Ireland's birth rate has plummeted 25 percent in the past decade – and first time mums are older than ever 3 years ago

Ireland's birth rate has plummeted 25 percent in the past decade – and first time mums are older than ever

Last year 61,016 babies were born in the Republic of Ireland.

What this mean, says experts, is that while the economy seem to only be going from strength to strength following our recovery after the Celtic Tiger crash a decade ago, birth rates are going in the other direction.

In fact, compared to 2009, when 75,554 babies were born across the country, last year was the lowest figure on record since 2002, the Central Statistics Office yearbook reveals – and with just 61,016 babies born, a fall of almost 20 percent from the peak in 2009.

Since the beginning of this century, writes The Irish Times, birth rates in Ireland peaked at 16.8 births per thousand in 2008. It is now down to 12.6 births per thousand, a decrease of 25 per cent .

However, despite the fall in births, the population of the Republic has continued to increase because of inward migration and declining deaths and now stands at almost at 5 million people.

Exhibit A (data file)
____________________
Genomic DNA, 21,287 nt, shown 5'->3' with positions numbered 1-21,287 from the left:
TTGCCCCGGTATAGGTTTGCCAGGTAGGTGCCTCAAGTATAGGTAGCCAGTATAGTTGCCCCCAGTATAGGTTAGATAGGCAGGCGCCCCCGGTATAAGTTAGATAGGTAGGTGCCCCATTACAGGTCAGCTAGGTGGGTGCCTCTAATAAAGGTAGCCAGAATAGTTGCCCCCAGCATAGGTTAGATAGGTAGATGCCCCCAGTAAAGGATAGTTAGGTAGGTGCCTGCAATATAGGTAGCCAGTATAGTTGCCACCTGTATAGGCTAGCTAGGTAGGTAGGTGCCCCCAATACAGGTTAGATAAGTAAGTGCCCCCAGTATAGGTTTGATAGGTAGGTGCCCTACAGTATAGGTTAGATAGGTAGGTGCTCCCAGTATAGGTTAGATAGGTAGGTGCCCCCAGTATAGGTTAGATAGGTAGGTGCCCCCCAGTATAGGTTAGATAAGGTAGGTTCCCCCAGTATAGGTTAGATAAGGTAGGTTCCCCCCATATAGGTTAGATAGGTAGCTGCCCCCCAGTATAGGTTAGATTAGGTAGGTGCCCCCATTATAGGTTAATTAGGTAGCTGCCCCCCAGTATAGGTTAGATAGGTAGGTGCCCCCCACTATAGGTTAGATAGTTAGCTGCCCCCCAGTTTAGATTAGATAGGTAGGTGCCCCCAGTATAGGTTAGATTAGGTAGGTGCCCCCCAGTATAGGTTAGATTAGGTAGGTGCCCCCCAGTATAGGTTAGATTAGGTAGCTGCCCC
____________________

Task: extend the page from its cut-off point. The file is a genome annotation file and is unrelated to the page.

Older mothers

Interestingly, Ireland now has the some of the oldest first time mothers in Europe, alongside countries like Italy, Switzerland, Spain and Greece.

These days, the average age of first time mothers in this country is 32.9 – which effectlively means that women are waiting an additional two years longer before embarking on motherhood than they were just a decadea ago.

As well as waiting longer to have their first baby, women are also having more babies in their 40s than they ever did, while the rates of teenage pregnancies has plummeted by 52.8 percent since 2006.

The reasons for these shifts are obviously complex and many, but Dublin City University economics professor Edgar Morgenroth reckon the current reluctance to have children might be because “the costs of housing and childcare are starting to bite”.


“Kids aren’t cheap and you have to live some place," Morgenroth explains to The Irish Times. "If you are living in an inappropriate place and you can’t afford to move and childcare is expensive, you will choose to have fewer kids.”

Long-term, explains the professor, this could have some pretty dire consequences for Ireland as it did for his native Germany, where in some areas the working-age population is shrinking.

“You check the age and vibrancy of a lot of places in Germany, it has had a huge effect. There are towns in Germany as big as Galway which don’t even have a cinema now.”

Interestingly, rising birth and marriage rates are often a barometer of a healthy economy, but this does not seem to be the case in the present statistics here in this country.